Sigismund Levanevsky, pilot, adventurer, and awarded the "Hero of the Soviet
Union" - was also known as "the Soviet Lindbergh"
Total Persons on Board:
Six - Levanevsky, and five others:
N. G. Kastanaev, second-in-command & pilot
Victor. I. Levchenko, navigator
N. J. Galkovsky, radio operator
Gregory T. Pobezhimov, mechanic
N. .N. Godovokov, mechanic
August 12, 1937 (Moscow Time: August 13th, 1937, at 17:58)
Cold temperatures - typical of the Arctic, and high winds & ice
From Moscow to New York City, with stops in Fairbanks and Chicago.
Area Believed Crashed:
Radio operators on the ground received Levanevsky's last radio message when
the plane was 300 miles past the North Pole, headed for Alaska.
Reason for flight:
To prove a commercially-viable transpolar flight route between Asia and
A four-engine Soviet-made Bolkhovitinov-A bomber, tail number H-209
Prior to loss of radio contact, the flight crew reported
loss of power in their outer starboard engine.
On August 16, the Russian government contacted explorer
Sir Hubert Wilkins, and asked for his assistance in the search & rescue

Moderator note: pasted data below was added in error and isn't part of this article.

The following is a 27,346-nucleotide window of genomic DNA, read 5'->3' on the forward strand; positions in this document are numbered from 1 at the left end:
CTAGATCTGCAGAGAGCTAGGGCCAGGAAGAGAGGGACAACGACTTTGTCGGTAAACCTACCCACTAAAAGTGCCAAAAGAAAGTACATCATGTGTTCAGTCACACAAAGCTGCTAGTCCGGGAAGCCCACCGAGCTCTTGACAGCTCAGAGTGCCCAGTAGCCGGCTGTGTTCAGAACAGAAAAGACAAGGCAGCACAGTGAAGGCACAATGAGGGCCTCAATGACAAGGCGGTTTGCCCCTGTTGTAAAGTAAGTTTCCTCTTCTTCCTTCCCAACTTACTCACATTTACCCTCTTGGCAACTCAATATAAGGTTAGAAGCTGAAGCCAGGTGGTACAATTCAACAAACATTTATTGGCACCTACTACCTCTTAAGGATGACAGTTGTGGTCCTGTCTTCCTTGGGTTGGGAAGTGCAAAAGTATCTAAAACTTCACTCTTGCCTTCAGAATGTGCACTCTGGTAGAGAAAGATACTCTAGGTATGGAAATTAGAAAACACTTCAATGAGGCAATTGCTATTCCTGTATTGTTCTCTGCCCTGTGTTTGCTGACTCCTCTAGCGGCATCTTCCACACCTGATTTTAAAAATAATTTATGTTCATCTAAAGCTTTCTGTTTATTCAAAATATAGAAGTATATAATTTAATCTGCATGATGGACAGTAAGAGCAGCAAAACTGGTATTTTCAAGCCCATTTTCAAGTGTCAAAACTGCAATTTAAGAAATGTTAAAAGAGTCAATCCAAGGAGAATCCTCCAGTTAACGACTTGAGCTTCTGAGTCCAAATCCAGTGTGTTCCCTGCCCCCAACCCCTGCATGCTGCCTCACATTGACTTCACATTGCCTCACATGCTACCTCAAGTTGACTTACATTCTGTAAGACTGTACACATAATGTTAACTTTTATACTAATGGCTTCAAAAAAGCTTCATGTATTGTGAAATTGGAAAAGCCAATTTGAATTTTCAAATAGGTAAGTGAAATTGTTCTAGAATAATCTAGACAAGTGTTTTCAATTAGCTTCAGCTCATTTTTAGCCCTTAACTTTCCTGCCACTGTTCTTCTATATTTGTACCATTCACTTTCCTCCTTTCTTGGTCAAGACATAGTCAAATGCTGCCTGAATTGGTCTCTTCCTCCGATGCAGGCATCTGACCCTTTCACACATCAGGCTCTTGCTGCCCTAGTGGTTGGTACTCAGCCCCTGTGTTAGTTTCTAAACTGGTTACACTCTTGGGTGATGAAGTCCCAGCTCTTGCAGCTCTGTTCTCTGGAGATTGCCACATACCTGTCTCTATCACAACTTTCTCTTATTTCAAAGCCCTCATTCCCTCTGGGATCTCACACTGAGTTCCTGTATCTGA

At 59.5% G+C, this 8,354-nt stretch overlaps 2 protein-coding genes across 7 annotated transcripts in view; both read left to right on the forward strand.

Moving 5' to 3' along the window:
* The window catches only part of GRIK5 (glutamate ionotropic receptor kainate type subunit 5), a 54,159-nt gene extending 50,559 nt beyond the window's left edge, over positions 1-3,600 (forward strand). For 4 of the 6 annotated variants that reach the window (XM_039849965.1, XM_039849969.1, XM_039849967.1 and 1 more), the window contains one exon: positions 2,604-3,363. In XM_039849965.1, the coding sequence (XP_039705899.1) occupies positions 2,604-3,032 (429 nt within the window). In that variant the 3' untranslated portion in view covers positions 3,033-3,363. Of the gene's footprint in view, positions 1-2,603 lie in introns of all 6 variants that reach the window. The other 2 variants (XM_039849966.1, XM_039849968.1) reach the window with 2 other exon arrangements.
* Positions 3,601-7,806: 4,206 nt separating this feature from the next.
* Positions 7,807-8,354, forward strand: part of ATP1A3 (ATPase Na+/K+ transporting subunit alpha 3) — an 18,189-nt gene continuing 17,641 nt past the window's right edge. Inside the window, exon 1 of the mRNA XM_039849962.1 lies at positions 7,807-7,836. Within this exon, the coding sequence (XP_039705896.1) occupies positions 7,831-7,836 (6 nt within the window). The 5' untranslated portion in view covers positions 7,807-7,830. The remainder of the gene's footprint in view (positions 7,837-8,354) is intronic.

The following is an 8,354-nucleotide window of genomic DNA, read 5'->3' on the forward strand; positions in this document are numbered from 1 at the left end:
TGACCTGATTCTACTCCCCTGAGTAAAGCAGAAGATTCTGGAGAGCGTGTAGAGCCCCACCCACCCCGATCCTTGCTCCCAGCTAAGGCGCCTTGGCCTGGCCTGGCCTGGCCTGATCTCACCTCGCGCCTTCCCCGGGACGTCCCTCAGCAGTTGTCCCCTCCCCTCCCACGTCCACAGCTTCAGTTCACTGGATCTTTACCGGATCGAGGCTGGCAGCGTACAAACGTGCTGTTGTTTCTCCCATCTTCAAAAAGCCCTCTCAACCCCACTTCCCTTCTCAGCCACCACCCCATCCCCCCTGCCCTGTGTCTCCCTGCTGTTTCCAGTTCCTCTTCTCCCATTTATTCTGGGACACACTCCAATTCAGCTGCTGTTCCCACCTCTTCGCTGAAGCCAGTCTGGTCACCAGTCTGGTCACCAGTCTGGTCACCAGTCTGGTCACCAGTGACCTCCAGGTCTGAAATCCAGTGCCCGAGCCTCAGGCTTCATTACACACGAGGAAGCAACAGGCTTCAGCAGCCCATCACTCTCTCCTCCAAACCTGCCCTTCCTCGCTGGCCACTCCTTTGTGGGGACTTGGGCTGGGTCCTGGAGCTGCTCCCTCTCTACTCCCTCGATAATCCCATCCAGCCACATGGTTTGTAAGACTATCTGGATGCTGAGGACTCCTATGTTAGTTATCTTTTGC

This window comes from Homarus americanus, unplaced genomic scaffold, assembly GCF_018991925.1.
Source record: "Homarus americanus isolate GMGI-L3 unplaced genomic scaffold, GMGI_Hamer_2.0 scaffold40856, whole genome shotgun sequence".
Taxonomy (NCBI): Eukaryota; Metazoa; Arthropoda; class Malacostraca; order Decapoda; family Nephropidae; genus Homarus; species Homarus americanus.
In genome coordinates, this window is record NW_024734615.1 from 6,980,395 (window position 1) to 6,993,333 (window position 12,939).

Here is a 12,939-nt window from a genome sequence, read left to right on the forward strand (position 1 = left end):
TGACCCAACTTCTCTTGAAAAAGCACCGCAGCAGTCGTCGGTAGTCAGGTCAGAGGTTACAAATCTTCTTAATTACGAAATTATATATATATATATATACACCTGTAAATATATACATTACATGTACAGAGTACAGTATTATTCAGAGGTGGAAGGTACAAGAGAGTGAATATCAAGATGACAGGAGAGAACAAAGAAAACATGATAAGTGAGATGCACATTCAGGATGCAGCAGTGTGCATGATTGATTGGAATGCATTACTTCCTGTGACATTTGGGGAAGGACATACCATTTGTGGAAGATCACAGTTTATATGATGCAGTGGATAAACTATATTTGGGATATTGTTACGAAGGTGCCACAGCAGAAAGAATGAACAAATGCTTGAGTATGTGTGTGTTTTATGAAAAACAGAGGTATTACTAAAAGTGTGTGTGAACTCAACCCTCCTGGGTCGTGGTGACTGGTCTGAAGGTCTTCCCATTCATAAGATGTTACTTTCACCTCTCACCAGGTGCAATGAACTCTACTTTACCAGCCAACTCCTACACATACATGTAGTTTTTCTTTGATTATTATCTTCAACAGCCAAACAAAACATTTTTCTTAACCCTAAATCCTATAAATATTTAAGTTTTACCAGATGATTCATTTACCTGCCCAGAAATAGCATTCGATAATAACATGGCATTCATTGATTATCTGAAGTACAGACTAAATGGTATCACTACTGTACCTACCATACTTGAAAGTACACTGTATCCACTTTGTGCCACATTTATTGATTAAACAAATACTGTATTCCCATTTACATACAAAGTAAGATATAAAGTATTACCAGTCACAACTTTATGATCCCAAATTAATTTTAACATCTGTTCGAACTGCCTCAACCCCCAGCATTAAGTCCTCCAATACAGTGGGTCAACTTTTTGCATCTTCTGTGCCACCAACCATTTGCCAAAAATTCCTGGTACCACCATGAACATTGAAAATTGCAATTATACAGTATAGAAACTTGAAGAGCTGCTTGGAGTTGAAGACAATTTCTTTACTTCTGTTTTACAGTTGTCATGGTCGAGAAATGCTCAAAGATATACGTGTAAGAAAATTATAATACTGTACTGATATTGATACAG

operation. His search team covered an area larger than the state of
Montana, to no avail, through mid September flying over 10,000 miles
crisscrossing the Arctic. The searchers assumed Levanevsky’s aircraft
crashed into the Arctic Ocean and sunk to the bottom.
A member of the search crew was Jimmy Mattern, who
had in 1933, been rescued by Levanevsky when Mattern's Lockheed Vega crashed in
Siberia during a solo circumnavigation attempt.
In March 1999, Dennis Thurston of the Minerals Management Service in
Anchorage noticed an unusual shape on a sonar image of the sea floor during
an ARCO pre-drilling survey. In the shallows of Camden Bay, between Prudhoe
Bay and Kaktovik, was something shaped like a 60-foot cigar. Thurston
thought the cigar looked like the fuselage of an airplane. Thurston traveled
to Fairbanks for a conference in early May and showed the oddity to David
Stone, a professor emeritus at the Geophysical Institute who had searched
for the Levanevsky plane years before. "When David saw the image, he
immediately said 'Levanevsky!'" Thurston said. "I knew I was in trouble."
A year later, a submarine search of the site, however, was unable to find
any trace of an airplane.